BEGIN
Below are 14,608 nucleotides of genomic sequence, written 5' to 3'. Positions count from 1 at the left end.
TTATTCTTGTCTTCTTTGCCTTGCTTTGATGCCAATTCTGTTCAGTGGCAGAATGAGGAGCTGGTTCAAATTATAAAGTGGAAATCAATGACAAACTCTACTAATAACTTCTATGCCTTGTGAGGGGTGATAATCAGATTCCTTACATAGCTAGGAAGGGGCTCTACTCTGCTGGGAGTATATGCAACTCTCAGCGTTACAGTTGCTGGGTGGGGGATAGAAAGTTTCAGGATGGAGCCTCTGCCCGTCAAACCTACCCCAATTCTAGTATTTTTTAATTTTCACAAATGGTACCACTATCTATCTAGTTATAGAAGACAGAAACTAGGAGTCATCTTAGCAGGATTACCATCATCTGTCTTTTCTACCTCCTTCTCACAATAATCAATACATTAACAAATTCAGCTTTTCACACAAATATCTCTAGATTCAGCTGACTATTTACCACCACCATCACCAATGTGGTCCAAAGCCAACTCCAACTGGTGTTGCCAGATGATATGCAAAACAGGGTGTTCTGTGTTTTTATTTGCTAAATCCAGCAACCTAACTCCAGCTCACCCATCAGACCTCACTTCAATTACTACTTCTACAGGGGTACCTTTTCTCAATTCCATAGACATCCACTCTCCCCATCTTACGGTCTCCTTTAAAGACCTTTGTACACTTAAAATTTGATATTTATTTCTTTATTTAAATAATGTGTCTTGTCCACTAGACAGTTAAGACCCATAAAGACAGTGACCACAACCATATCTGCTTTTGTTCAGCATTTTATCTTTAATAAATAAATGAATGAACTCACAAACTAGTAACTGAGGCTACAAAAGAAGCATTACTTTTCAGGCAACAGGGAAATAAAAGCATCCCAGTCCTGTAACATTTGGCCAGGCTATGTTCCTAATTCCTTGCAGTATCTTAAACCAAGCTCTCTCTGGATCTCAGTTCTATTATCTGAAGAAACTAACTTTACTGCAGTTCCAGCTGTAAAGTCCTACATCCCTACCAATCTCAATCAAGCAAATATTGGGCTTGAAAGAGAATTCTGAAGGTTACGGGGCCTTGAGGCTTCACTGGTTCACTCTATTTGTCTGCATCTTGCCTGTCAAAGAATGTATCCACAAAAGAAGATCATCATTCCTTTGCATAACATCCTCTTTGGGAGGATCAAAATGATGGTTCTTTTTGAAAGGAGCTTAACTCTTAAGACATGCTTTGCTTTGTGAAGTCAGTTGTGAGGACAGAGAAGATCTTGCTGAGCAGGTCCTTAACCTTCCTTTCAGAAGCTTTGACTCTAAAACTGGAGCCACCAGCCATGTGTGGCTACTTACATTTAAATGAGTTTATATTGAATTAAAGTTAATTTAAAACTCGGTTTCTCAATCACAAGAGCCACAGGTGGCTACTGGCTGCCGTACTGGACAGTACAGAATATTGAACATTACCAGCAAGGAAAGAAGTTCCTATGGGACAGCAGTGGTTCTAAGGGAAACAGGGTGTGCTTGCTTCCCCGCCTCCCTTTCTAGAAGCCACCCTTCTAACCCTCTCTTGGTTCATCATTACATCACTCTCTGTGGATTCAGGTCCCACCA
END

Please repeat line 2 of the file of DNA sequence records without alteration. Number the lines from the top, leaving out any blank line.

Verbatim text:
TTATTCTTGTCTTCTTTGCCTTGCTTTGATGCCAATTCTGTTCAGTGGCAGAATGAGGAGCTGGTTCAAATTATAAAGTGGAAATCAATGACAAACTCTACTAATAACTTCTATGCCTTGTGAGGGGTGATAATCAGATTCCTTACATAGCTAGGAAGGGGCTCTACTCTGCTGGGAGTATATGCAACTCTCAGCGTTACAGTTGCTGGGTGGGGGATAGAAAGTTTCAGGATGGAGCCTCTGCCCGTCAAACCTACCCCAATTCTAGTATTTTTTAATTTTCACAAATGGTACCACTATCTATCTAGTTATAGAAGACAGAAACTAGGAGTCATCTTAGCAGGATTACCATCATCTGTCTTTTCTACCTCCTTCTCACAATAATCAATACATTAACAAATTCAGCTTTTCACACAAATATCTCTAGATTCAGCTGACTATTTACCACCACCATCACCAATGTGGTCCAAAGCCAACTCCAACTGGTGTTGCCAGATGATATGCAAAACAGGGTGTTCTGTGTTTTTATTTGCTAAATCCAGCAACCTAACTCCAGCTCACCCATCAGACCTCACTTCAATTACTACTTCTACAGGGGTACCTTTTCTCAATTCCATAGACATCCACTCTCCCCATCTTACGGTCTCCTTTAAAGACCTTTGTACACTTAAAATTTGATATTTATTTCTTTATTTAAATAATGTGTCTTGTCCACTAGACAGTTAAGACCCATAAAGACAGTGACCACAACCATATCTGCTTTTGTTCAGCATTTTATCTTTAATAAATAAATGAATGAACTCACAAACTAGTAACTGAGGCTACAAAAGAAGCATTACTTTTCAGGCAACAGGGAAATAAAAGCATCCCAGTCCTGTAACATTTGGCCAGGCTATGTTCCTAATTCCTTGCAGTATCTTAAACCAAGCTCTCTCTGGATCTCAGTTCTATTATCTGAAGAAACTAACTTTACTGCAGTTCCAGCTGTAAAGTCCTACATCCCTACCAATCTCAATCAAGCAAATATTGGGCTTGAAAGAGAATTCTGAAGGTTACGGGGCCTTGAGGCTTCACTGGTTCACTCTATTTGTCTGCATCTTGCCTGTCAAAGAATGTATCCACAAAAGAAGATCATCATTCCTTTGCATAACATCCTCTTTGGGAGGATCAAAATGATGGTTCTTTTTGAAAGGAGCTTAACTCTTAAGACATGCTTTGCTTTGTGAAGTCAGTTGTGAGGACAGAGAAGATCTTGCTGAGCAGGTCCTTAACCTTCCTTTCAGAAGCTTTGACTCTAAAACTGGAGCCACCAGCCATGTGTGGCTACTTACATTTAAATGAGTTTATATTGAATTAAAGTTAATTTAAAACTCGGTTTCTCAATCACAAGAGCCACAGGTGGCTACTGGCTGCCGTACTGGACAGTACAGAATATTGAACATTACCAGCAAGGAAAGAAGTTCCTATGGGACAGCAGTGGTTCTAAGGGAAACAGGGTGTGCTTGCTTCCCCGCCTCCCTTTCTAGAAGCCACCCTTCTAACCCTCTCTTGGTTCATCATTACATCACTCTCTGTGGATTCAGGTCCCACCA